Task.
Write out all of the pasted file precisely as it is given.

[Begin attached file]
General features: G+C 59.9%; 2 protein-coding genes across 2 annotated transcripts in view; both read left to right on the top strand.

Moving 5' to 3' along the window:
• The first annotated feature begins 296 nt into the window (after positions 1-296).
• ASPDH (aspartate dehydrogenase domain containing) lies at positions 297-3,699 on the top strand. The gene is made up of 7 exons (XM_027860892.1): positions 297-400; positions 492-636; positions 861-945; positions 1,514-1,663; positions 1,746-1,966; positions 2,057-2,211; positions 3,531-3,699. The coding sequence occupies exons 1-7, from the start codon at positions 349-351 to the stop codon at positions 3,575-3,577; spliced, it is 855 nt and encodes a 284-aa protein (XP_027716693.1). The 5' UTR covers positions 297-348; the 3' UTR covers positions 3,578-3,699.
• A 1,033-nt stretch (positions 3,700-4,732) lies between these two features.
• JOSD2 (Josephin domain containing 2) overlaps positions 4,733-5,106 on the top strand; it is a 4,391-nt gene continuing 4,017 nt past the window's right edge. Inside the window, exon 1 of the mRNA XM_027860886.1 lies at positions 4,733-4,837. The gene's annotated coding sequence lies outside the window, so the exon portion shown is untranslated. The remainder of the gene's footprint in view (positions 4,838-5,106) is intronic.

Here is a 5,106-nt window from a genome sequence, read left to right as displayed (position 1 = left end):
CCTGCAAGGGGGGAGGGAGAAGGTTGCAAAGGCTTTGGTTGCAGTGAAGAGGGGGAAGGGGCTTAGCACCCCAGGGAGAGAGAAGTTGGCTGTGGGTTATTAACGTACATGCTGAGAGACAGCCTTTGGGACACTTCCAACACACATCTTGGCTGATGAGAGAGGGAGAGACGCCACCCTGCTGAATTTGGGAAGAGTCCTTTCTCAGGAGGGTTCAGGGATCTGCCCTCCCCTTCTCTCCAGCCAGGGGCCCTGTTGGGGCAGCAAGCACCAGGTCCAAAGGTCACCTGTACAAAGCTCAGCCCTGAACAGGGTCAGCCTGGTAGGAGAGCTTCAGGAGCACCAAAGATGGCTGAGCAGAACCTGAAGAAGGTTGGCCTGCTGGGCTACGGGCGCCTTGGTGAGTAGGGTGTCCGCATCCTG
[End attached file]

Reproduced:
General features: G+C 59.9%; 2 protein-coding genes across 2 annotated transcripts in view; both read left to right on the top strand.

Moving 5' to 3' along the window:
• The first annotated feature begins 296 nt into the window (after positions 1-296).
• ASPDH (aspartate dehydrogenase domain containing) lies at positions 297-3,699 on the top strand. The gene is made up of 7 exons (XM_027860892.1): positions 297-400; positions 492-636; positions 861-945; positions 1,514-1,663; positions 1,746-1,966; positions 2,057-2,211; positions 3,531-3,699. The coding sequence occupies exons 1-7, from the start codon at positions 349-351 to the stop codon at positions 3,575-3,577; spliced, it is 855 nt and encodes a 284-aa protein (XP_027716693.1). The 5' UTR covers positions 297-348; the 3' UTR covers positions 3,578-3,699.
• A 1,033-nt stretch (positions 3,700-4,732) lies between these two features.
• JOSD2 (Josephin domain containing 2) overlaps positions 4,733-5,106 on the top strand; it is a 4,391-nt gene continuing 4,017 nt past the window's right edge. Inside the window, exon 1 of the mRNA XM_027860886.1 lies at positions 4,733-4,837. The gene's annotated coding sequence lies outside the window, so the exon portion shown is untranslated. The remainder of the gene's footprint in view (positions 4,838-5,106) is intronic.

Here is a 5,106-nt window from a genome sequence, read left to right as displayed (position 1 = left end):
CCTGCAAGGGGGGAGGGAGAAGGTTGCAAAGGCTTTGGTTGCAGTGAAGAGGGGGAAGGGGCTTAGCACCCCAGGGAGAGAGAAGTTGGCTGTGGGTTATTAACGTACATGCTGAGAGACAGCCTTTGGGACACTTCCAACACACATCTTGGCTGATGAGAGAGGGAGAGACGCCACCCTGCTGAATTTGGGAAGAGTCCTTTCTCAGGAGGGTTCAGGGATCTGCCCTCCCCTTCTCTCCAGCCAGGGGCCCTGTTGGGGCAGCAAGCACCAGGTCCAAAGGTCACCTGTACAAAGCTCAGCCCTGAACAGGGTCAGCCTGGTAGGAGAGCTTCAGGAGCACCAAAGATGGCTGAGCAGAACCTGAAGAAGGTTGGCCTGCTGGGCTACGGGCGCCTTGGTGAGTAGGGTGTCCGCATCCTG